Crunchy Moms strive to make informed decisions for our families, but the challenge increases as children gain independence.  Reading material is one such area that becomes harder to monitor once children become an independent readers.  While ideally, you would preview each title yourself, it’s often not an option.  Keeping up with the volume of reading is difficult, and we wish to encourage a child’s excitement to start a new book immediately, not diminish it.  We don’t want to rob our children of motivation to read, but we also want to ensure the books they choose are appropriate.

While I strongly support choice, I don’t advocate free reign of the bookstore.  This post was partly inspired by overhearing a conversation about a father not wanting to censor his daughter, so he allowed the fourth grader to read The Walking Dead.  That material isn’t written for a child, and as such parents need to set limits.  But how can parents create limits when they aren’t familiar with all the choices available?

Parents’ reactions to inappropriate books in schools receive a fair amount of media coverage; however, books you may disapprove of are at the library or bookstore as well.  Each parent has the right to limit what her child reads, but not the rest of the community’s reading material.  The best course of action is to be informed and proactive about your own child’s choices in a world where inappropriate content exists.

First, here are some ways of evaluating reading material to avoid using in isolation:

  • Reading level or lexile score.  While reading level indicates if your child can comprehend a book, it doesn’t generally cover content.  Lexile scores and other reading levels are complied by looking at the complexity of individual words and sentence structure.
  • Best sellers.  Just because a title sells well doesn’t mean it will match the content or values you desire for your child at this time.
  • Inclusion in educational programs.  Some programs cover as many books as possible; for example, Accelerated Reader quizzes for over 150,000 titles.  Other programs focus on fewer titles, but may not use the same criteria as you would for your family.  One such title frequently challenged is Bluest Eye by Toni Morrison included in the Common Core exemplars.  While it does exemplify excellent literature, it isn’t the right choice for every family
  • Adult recommendations.  Adults sometimes forget to adapt their own personal preferences for children.  Material that parents find unsuitable might barely cause a blip on an adults’ radar.  For example, when I read 19 Minutes by Jodi Picoult, which recently gained so much publicity, I did so for myself.  Reading as an adult, the challenged material did not bother me, and I didn’t focus on its graphic nature.  Thus, my recommendation for a teen would have been skewed by that perception.
  • Film adaptations.  My husband is currently reading Stephen King’s It.  We often talk about the differences between the TV movie and the novel.  My husband saw the film in middle school.  Its scary, but appropriate for that age.  However, most parents would agree the original novel is not appropriate, as it contains language, graphic violence, and sexual material not included in the film.  This is a perfect example of how the movie adaption might mislead a parent, so use caution.
  • Comics or graphic novels.  Graphic novels are a wonder genre with appropriate titles for all age ranges, but don’t think that because it’s on the same shelf as Peanuts and Garfield it’s by default similar in content.  Graphic novels in the children’s section will range from about ages five to thirteen, and the young adult room will have adult content including nudity and violence.  These texts need to the same attention as any novel.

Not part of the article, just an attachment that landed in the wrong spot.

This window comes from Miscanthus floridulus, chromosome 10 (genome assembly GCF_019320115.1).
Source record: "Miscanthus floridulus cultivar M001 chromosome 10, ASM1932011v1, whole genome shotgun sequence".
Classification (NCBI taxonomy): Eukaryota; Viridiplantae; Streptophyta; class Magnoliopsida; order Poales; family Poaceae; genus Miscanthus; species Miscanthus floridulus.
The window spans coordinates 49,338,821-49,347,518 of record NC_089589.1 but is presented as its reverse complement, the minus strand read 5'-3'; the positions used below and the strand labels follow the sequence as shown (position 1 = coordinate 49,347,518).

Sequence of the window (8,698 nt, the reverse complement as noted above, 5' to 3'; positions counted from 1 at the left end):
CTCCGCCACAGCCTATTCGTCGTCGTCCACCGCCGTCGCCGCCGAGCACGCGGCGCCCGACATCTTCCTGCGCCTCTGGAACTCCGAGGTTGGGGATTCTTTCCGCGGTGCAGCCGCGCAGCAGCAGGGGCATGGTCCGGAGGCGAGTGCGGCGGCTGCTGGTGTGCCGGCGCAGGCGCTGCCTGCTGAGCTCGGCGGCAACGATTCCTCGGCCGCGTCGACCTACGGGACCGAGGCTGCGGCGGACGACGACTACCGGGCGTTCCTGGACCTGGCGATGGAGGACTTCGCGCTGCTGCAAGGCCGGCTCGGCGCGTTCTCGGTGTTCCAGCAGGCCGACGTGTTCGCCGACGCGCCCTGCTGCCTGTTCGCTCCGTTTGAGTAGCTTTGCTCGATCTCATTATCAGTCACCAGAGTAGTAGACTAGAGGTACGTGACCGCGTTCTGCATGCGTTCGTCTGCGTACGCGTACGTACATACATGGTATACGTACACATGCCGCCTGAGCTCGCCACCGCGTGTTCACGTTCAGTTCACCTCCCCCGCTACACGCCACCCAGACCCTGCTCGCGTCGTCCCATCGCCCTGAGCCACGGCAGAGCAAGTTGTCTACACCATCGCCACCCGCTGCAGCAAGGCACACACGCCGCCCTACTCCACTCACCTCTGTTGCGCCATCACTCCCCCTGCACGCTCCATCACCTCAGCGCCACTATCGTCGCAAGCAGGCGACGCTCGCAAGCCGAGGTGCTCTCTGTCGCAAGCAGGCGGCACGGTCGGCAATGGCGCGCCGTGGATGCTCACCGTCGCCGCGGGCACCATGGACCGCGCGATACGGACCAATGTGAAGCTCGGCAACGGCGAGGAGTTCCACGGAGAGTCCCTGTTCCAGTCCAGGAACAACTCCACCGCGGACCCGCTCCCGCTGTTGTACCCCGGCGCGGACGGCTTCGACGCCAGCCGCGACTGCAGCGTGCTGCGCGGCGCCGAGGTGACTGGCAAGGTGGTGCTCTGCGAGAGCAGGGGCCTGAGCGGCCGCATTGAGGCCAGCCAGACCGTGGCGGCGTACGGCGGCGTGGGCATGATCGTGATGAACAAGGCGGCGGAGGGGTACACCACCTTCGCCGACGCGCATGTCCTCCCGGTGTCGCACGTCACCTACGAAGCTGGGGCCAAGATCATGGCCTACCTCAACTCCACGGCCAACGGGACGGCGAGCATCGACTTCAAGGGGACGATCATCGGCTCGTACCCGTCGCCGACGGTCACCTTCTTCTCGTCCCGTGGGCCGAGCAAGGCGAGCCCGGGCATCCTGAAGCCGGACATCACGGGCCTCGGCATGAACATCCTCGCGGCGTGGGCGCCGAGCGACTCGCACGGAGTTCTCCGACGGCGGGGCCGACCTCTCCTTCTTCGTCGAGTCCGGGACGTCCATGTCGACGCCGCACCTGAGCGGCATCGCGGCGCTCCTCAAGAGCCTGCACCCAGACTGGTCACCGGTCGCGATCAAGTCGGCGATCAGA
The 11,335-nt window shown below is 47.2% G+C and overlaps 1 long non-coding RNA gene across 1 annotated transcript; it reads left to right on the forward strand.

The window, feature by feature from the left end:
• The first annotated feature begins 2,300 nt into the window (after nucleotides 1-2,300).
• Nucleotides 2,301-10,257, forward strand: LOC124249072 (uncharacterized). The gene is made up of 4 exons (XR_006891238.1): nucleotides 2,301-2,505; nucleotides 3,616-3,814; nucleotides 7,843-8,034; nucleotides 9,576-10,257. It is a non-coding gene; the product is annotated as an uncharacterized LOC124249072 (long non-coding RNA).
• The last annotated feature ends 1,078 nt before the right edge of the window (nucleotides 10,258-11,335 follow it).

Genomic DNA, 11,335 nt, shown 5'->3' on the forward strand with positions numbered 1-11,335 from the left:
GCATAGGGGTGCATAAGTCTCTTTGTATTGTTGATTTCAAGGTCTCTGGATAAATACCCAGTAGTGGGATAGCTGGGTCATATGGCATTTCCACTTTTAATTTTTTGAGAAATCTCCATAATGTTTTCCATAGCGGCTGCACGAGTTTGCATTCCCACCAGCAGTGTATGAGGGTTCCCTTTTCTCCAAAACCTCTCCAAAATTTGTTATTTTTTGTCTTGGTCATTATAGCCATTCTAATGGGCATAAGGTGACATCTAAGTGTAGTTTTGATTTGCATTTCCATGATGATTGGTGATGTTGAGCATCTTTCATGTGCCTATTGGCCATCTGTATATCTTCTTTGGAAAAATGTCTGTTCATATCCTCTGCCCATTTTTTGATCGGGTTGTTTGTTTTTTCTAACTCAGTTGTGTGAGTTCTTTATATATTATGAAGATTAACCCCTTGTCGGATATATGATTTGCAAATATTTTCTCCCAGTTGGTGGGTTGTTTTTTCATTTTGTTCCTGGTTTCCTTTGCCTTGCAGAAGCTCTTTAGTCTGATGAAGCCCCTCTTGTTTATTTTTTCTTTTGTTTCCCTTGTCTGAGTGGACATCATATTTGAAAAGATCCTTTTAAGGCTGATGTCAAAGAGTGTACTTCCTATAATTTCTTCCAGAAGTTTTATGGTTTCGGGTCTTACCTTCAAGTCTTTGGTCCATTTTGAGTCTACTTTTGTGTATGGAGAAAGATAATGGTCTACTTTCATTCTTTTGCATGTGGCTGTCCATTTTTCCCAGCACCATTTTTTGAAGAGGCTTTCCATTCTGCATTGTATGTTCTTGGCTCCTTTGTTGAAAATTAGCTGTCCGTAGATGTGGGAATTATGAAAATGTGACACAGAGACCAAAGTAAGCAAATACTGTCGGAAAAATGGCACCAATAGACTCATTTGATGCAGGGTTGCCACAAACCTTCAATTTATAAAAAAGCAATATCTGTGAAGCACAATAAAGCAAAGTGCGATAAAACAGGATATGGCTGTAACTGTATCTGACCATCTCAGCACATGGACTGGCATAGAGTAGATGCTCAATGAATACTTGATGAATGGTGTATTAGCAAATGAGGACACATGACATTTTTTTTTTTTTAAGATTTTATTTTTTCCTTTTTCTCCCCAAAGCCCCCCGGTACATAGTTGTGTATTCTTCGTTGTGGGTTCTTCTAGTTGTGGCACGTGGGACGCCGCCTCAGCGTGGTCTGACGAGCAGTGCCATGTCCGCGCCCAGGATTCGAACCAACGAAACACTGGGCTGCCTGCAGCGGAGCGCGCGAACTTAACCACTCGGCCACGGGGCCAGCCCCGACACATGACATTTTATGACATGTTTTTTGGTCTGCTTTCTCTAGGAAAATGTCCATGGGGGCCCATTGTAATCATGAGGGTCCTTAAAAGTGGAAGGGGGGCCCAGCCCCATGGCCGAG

While keeping the above in mind, the following are places to find more information to help you guide your child’s reading choices:

  • Online reviews.  Amazon or Goodreads are good places to start for a plot synopsis, age recommendation, average star rating, reviews, and recommendations for similar books.  Also, sometimes author information and reviews from predominant publications are included.
  • Award winners or book lists.  Look for Caldecott medal for picture books, Newbery medal for children’s chapter books, and Printz award for teens.  The Young Adult Library Services Association (part of the American Library Association) publishes book lists for teens annually.  You can search other awards online, including state awards.
  • Librarians in the Children’s and YA departments.  These adults read books for children for a living.  They are wonderful resources to ask questions about a particular title or to ask for author or book recommendations.
  • Parent of an older child.  We ask parents who have already been there about everything from toilet training to child care recommendations, so why not ask about books too?  Better yet, ask the child!
  • Blogs and websites like Common Sense Media, Focus on FamilyThe Literate Mother, and Mamma Bookworm.  You can either research the book your child is currently reading, or read reviews to find titles to recommend to your child.
  • Stick with a series or author.  This approach is especailly good for younger readers as the content of a series usually stays pretty uniform.  Also, an author’s style of using profanity or graphic material will probably stay similar from book to book.  Exploring an author or series gives your child a lot of material to read while you explore what choices to offer next.

Books open the world up to our children, both the beautiful and the ugly.  Children need parents to guide their choices as well as make further sense the content through discussion.  Whether you offer your child a pre-screened selection or you research books as your child chooses them, stay involved in what your child reads because what we read and when, shapes who we become.

(Photo courtesy of Yellow on Flickr.)